Tagline: Give yourself and your work a tagline or sentence.
Energetic and obsessive, acerbic and verbose. Rob’s work continues to evolve.
Rest: How do you spend your time off
I like to take walks with my girlfriend. Watch movies, and read. Travel when I can. Argue on Facebook.
Influence: What would you like to share with our audience and what effect do you hope to have on us?
Hopefully something in the work will touch the viewer, politically or aesthetically, and leave a residue of something positive.
Back: If you could choose a past literary/art/music movement to be a part of, which would you choose?
Probably the Surrealists in France and Spain, and then in Mexico City. The scope of their vision was brought home to me in Coyoacán, walking the few blocks in that 500-year old neighborhood from Frida’s house to Trotsky’s where bullet holes still riddle the walls. It felt like the stakes were very high. And then Buñuel arrived.
Energy: What fires you up?
Any number of things. Great writing, music. A beautiful day. Swimming, spending time in the floatation tank.
Los Angeles: Where is your favorite place in Los Angeles? Where would you take visitors? If you could defend the city in one sentence to someone who doubts it, what would you say?
Silverlake and Downtown are both favorites, but I also love the Venice Canals and the quiet deserted beach in Marina del Rey. I like to take visitors to the Getty, the Museum of Jurassic Technology, Book Soup, the Aero, and maybe the L.A. River. If there’s time, a foray to Joshua Tree. It takes a bit more work than New York, but L.A. is exploding with culture. Art, food, film, and astounding physical beauty.
Advice: What is the best advice you’ve received? What is the best advice you can give?
Not sure if it’s the best, but I like William Burroughs’s Words of Advice for Young People. Junkie wisdom, distilled and universal. In terms of giving advice, it’s probably good to write down your ideas before you forget. Disregard the voice that says you’ll remember them, You won’t. They’re too valuable to leave on a windowsill.
Aura: How would you describe your energy, style, etc.?
A lot of contradictory things. Playful but humorless, funny but morose. Omnivorous, child-like, petulant, curious. Argumentative. In flux.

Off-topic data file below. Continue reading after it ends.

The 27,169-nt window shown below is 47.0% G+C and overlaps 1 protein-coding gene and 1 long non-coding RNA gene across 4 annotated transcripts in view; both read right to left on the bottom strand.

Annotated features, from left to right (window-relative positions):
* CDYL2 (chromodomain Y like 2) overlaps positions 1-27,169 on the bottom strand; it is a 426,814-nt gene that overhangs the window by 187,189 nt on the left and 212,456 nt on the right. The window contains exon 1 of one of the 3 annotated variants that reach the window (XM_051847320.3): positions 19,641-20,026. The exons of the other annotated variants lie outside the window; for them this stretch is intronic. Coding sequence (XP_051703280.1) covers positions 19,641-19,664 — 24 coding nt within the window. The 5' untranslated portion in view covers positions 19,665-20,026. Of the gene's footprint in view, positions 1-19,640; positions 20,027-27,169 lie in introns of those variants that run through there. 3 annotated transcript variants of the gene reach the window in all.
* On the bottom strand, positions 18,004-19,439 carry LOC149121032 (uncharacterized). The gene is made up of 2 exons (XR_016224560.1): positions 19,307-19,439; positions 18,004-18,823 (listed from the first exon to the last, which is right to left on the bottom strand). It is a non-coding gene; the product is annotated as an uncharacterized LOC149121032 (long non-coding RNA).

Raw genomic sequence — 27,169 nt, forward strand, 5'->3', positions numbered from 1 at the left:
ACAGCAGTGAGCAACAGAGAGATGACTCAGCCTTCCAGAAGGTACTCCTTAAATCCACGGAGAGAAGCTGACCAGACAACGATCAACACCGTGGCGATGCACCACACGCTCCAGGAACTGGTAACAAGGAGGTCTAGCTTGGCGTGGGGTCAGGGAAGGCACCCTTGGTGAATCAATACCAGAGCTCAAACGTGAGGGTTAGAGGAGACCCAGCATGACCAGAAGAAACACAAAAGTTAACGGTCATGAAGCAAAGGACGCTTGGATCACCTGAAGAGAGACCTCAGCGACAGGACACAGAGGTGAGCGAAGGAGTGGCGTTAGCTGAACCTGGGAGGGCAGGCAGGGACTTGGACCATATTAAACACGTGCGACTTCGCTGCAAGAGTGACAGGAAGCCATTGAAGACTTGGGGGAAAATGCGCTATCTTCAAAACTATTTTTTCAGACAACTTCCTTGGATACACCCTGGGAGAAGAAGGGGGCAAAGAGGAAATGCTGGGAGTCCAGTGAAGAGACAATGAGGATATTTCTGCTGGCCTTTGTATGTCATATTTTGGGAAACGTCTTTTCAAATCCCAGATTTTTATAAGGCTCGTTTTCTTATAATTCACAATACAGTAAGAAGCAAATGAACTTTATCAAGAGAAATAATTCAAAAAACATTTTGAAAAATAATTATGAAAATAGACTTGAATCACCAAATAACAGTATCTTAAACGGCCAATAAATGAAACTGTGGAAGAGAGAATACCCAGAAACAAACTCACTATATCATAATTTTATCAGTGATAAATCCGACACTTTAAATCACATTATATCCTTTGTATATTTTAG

Room: Where in your home do you work? If not in your home, where do you feel most compelled to create?
My bedroom. Working at home is the single best thing about being an illustrator. I draw on the same drafting table I’ve been using since I was 18. My bed and the floor work for larger canvases, and I do my digital work on a boat-sized industrial desk from the 40s. I’m surrounded by books and records and art made by friends. Feels like a pretty integrated, personal habitat.
Tools: What do you prefer to work with, physically and otherwise?
For the more recent graphite drawings, I’ve been using thick Faber Castell 9000 series pencils. They feel good in my hand and I love the richness of their darks, spraying fixative and adding successive layers. The stipple drawings on paper are mostly done with Sakura Pigma Micron pens, and I use oil-based paint pens for the canvasses. I have an iMac for Photoshop, where I could live forever.
Indulgence: What is your favorite indulgence? Do you cook? What is your specialty meal? What is your favorite restaurant in LA where you indulge yourself?
Some of my favorites are no longer part of my life, but coffee remains an eternal joy. And going out is still fun. Satdha, Thai vegan on Lincoln, is very good, and a new favorite is the unfortunately named Necco on Westwood.
Special: Who or what holds a special place in your heart? How does this factor into your creative process?
My sons have been the center of my life for 20+ years, lighting up my existence and offering great feedback (when they can be bothered). A couple teachers at Otis and SVA, my girlfriend, my mom, lots of amazing friends. Some favorite illustrators are Drew Friedman, Chris Ware, Zoe Matthiessen, Henrik Drescher.
Time: What is your all-time favorite piece of writing/art/music you’ve created?
It’s so hard to say. I’m partial to the more recent work — drawings as well as the playing cards — but also really love some of the music I recorded a decade ago under a Japanese pseudonym. Excited to see its primary inspiration, Cornelius (Keigo Oyamada), in concert later this month.
Thank you Rob Susman!
Rob Sussman’s work has appeared in The New York Times, The Nation, Paper, The Progressive, LA Weekly, The Village Voice, New York Press and The NY Times Book Review. Rob was born and grew up in New York City. He studied at the School of Visual Arts and Otis College of Art & Design. Rob lives and works in Los Angeles. You can reach out to him on his website at: robsussman.com or on instagram.com/rob_sussman.
Check out more art from Rob Sussman’s World: